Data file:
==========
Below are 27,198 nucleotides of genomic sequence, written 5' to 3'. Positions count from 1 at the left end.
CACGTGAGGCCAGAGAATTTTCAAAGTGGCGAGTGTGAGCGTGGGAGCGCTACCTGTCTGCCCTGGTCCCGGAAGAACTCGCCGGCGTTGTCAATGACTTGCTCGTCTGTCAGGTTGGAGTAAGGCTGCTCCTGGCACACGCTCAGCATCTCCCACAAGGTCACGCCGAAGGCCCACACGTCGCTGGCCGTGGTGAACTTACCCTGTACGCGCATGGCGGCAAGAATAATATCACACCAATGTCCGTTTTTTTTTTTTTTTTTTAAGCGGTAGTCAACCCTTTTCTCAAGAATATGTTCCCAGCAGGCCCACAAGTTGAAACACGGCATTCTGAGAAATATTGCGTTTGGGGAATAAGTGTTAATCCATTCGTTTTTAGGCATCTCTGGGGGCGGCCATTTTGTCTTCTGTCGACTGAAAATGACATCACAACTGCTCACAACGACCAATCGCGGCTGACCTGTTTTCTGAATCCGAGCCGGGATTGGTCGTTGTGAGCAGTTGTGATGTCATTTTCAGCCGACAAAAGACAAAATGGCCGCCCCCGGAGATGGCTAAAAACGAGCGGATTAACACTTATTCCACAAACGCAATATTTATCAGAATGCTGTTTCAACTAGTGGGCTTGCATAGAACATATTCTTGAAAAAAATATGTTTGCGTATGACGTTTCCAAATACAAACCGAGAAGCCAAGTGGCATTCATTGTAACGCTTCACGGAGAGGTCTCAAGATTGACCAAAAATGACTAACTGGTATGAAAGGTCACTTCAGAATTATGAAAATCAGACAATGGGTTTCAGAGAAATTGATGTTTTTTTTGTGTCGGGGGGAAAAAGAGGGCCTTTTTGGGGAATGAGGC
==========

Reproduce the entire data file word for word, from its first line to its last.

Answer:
Below are 27,198 nucleotides of genomic sequence, written 5' to 3'. Positions count from 1 at the left end.
CACGTGAGGCCAGAGAATTTTCAAAGTGGCGAGTGTGAGCGTGGGAGCGCTACCTGTCTGCCCTGGTCCCGGAAGAACTCGCCGGCGTTGTCAATGACTTGCTCGTCTGTCAGGTTGGAGTAAGGCTGCTCCTGGCACACGCTCAGCATCTCCCACAAGGTCACGCCGAAGGCCCACACGTCGCTGGCCGTGGTGAACTTACCCTGTACGCGCATGGCGGCAAGAATAATATCACACCAATGTCCGTTTTTTTTTTTTTTTTTTAAGCGGTAGTCAACCCTTTTCTCAAGAATATGTTCCCAGCAGGCCCACAAGTTGAAACACGGCATTCTGAGAAATATTGCGTTTGGGGAATAAGTGTTAATCCATTCGTTTTTAGGCATCTCTGGGGGCGGCCATTTTGTCTTCTGTCGACTGAAAATGACATCACAACTGCTCACAACGACCAATCGCGGCTGACCTGTTTTCTGAATCCGAGCCGGGATTGGTCGTTGTGAGCAGTTGTGATGTCATTTTCAGCCGACAAAAGACAAAATGGCCGCCCCCGGAGATGGCTAAAAACGAGCGGATTAACACTTATTCCACAAACGCAATATTTATCAGAATGCTGTTTCAACTAGTGGGCTTGCATAGAACATATTCTTGAAAAAAATATGTTTGCGTATGACGTTTCCAAATACAAACCGAGAAGCCAAGTGGCATTCATTGTAACGCTTCACGGAGAGGTCTCAAGATTGACCAAAAATGACTAACTGGTATGAAAGGTCACTTCAGAATTATGAAAATCAGACAATGGGTTTCAGAGAAATTGATGTTTTTTTTGTGTCGGGGGGAAAAAGAGGGCCTTTTTGGGGAATGAGGC